The front-end application for most mass notification systems provides a wealth of different features enabling an organization to communicate with its employees, its customers, or any of its other constituents. Some of these notification types are: “emergency-only” notifications versus “routine-notifications”; enhanced polling-type notifications that allow users to respond to the notification by selecting answers to multiple-choice questions; quota-based notifications that terminate a broadcast once a specified number of positive responses has been received; express calling notifications that allow users to add and send messages to large groups of message recipients on the fly, and more.
While we could spend a lot of time and detail reviewing each specific feature and function that a notification vendor may offer, we would suggest focusing on the features and functions that are most important to your organization to help guide you in your decision. As with any software solution, independent of the specific features and functionality each notification vendor provides, the most important thing to look for when evaluating the application component of a mass notification system is ease-of-use. Because the most important thing to the person that is going to send out notifications for your organization is going to be how quickly and easily this can be done. Mass notification applications that require extensive classroom training or come with thick training manuals should raise a red flag.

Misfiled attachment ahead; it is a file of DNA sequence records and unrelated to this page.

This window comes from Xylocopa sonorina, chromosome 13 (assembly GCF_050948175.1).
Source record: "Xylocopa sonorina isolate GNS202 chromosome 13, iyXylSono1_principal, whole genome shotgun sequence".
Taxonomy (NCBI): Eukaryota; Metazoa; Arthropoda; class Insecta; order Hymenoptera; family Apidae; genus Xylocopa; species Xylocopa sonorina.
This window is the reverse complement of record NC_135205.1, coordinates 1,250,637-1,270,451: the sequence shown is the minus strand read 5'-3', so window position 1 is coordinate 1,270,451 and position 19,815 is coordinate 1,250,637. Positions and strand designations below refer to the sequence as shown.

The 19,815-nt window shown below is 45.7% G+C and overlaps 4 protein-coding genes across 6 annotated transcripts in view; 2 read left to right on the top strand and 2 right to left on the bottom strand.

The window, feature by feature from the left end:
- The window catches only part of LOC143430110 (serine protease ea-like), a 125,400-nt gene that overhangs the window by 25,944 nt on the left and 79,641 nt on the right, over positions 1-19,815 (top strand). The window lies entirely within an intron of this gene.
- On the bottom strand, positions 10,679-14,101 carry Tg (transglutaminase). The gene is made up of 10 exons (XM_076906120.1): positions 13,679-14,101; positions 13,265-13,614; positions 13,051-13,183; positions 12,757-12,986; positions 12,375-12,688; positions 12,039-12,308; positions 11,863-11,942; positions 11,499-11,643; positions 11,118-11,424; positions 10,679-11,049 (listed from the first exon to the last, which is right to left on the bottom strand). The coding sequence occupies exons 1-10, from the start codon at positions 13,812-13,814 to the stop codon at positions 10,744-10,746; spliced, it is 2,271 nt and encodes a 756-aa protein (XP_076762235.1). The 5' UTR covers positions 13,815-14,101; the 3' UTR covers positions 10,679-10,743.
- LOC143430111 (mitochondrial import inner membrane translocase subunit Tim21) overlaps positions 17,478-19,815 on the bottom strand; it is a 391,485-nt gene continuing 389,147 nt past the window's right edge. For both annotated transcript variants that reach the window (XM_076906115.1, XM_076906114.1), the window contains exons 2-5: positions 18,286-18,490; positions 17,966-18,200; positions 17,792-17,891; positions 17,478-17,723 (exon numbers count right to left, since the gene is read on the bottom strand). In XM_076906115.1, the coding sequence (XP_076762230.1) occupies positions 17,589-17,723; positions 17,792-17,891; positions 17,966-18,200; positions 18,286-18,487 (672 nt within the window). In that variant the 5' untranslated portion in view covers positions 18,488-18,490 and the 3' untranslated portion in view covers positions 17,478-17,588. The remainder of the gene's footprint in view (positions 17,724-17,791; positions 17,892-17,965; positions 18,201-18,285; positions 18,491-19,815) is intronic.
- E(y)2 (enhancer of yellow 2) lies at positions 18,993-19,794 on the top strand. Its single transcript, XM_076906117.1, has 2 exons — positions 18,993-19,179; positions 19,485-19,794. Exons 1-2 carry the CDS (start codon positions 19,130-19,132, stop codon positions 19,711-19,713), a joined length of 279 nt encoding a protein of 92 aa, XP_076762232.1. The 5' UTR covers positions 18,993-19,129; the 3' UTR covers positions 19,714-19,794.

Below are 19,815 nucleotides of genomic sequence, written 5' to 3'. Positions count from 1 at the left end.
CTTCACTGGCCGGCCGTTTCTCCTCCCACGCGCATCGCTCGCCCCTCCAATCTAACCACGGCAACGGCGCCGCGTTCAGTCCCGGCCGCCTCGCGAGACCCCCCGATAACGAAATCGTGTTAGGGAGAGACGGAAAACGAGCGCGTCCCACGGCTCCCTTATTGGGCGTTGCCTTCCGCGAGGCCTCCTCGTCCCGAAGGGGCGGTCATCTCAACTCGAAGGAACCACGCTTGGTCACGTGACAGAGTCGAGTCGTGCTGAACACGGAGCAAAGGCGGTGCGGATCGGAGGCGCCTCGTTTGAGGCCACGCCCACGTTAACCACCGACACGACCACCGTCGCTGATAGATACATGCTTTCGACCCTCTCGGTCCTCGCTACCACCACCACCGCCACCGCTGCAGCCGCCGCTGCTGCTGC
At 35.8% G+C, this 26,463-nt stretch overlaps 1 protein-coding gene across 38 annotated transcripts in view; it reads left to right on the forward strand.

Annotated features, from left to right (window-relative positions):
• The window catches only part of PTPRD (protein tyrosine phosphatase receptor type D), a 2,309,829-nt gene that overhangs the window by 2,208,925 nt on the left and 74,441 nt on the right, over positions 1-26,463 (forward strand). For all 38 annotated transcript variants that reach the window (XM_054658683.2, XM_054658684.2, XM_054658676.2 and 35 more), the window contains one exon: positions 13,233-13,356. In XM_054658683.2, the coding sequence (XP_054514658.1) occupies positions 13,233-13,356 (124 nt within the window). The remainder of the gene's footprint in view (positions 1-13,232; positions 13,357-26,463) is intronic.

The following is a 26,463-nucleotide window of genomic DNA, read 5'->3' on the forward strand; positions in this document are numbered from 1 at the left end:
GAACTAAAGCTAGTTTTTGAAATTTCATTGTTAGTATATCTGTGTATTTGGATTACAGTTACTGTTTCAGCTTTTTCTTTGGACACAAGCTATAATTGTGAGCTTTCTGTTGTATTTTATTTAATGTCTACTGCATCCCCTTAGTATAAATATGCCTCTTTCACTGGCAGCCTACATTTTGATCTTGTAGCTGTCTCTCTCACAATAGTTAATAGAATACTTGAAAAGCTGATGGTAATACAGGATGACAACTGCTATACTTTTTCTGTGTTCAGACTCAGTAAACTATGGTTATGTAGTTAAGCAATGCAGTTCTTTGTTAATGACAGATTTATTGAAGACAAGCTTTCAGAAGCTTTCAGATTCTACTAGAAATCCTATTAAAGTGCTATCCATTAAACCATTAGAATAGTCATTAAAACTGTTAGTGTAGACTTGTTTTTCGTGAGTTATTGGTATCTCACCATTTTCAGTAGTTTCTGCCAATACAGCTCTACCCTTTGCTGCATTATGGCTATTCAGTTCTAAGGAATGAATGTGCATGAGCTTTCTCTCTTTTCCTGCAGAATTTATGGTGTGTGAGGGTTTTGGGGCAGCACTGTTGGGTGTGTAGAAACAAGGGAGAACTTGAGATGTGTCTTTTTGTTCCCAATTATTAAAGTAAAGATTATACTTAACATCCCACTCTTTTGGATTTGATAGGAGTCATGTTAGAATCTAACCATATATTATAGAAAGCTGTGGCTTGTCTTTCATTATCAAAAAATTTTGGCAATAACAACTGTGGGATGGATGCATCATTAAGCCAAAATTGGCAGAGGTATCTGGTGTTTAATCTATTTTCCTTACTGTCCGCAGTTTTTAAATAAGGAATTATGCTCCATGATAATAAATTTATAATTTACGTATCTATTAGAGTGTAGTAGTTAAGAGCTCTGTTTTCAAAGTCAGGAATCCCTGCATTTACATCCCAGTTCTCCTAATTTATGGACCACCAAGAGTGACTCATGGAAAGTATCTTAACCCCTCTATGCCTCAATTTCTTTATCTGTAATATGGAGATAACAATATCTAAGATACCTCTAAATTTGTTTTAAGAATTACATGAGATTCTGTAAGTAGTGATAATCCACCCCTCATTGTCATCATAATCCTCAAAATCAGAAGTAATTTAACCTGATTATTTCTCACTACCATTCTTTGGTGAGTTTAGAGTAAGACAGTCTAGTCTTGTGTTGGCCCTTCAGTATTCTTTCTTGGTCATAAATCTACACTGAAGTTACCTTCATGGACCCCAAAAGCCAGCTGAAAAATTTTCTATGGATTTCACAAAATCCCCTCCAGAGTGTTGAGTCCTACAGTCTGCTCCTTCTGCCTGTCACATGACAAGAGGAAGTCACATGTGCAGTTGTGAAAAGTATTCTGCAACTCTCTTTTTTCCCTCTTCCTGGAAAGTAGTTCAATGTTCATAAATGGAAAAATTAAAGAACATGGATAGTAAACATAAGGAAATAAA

During the initial demonstration portion of the notification vendor selection process, ask each vendor to provide you with control of the application and test launching a notification on the fly with each vendor’s tool. When sending this notification, it will be very helpful in your evaluation if you are able to send a notification that goes outside of the parameters that the vendor set up for your scheduled demonstration. This will help ensure that you understand how flexible the application will be if you need to use it during a real crisis.
If the vendor will not allow you to send your own broadcast during the initial demo, then you should ask him to provide you with a test account so that you may do your own evaluation without the constraints imposed on you by a demo. If the vendor will not allow this for business or “security” reasons, then you should factor that into your vendor evaluation.
The second half of the notification vendor review should focus in on the quality of notifications that a vendor is able to provide. What we mean by a vendor’s notification quality is “how” they deliver messages to notification recipients. Factors for consideration include number and types of channels of communication, infrastructure delivery model, back-end database infrastructure, and more.
One of the major differences in looking at a mass notification system vs. a typical desktop software application such as Microsoft Word or Excel is that the back-end infrastructure is equally, if not more so, important than the front end application. If Microsoft Word crashes while you are doing something routine like writing this article, the system will automatically try to save the document at the point of failure. Then you will have to reboot your PC and try to recover whatever work you had done up to that point in time. If your mass notification solution crashes while you are in the process of launching a broadcast, or if the vendor’s infrastructure fails to deliver the message, lives can be lost. While this analogy takes the situation to an extreme conclusion, we cannot over-emphasize the importance of ensuring that the notification vendor you select has the right infrastructure to deliver when you need them to.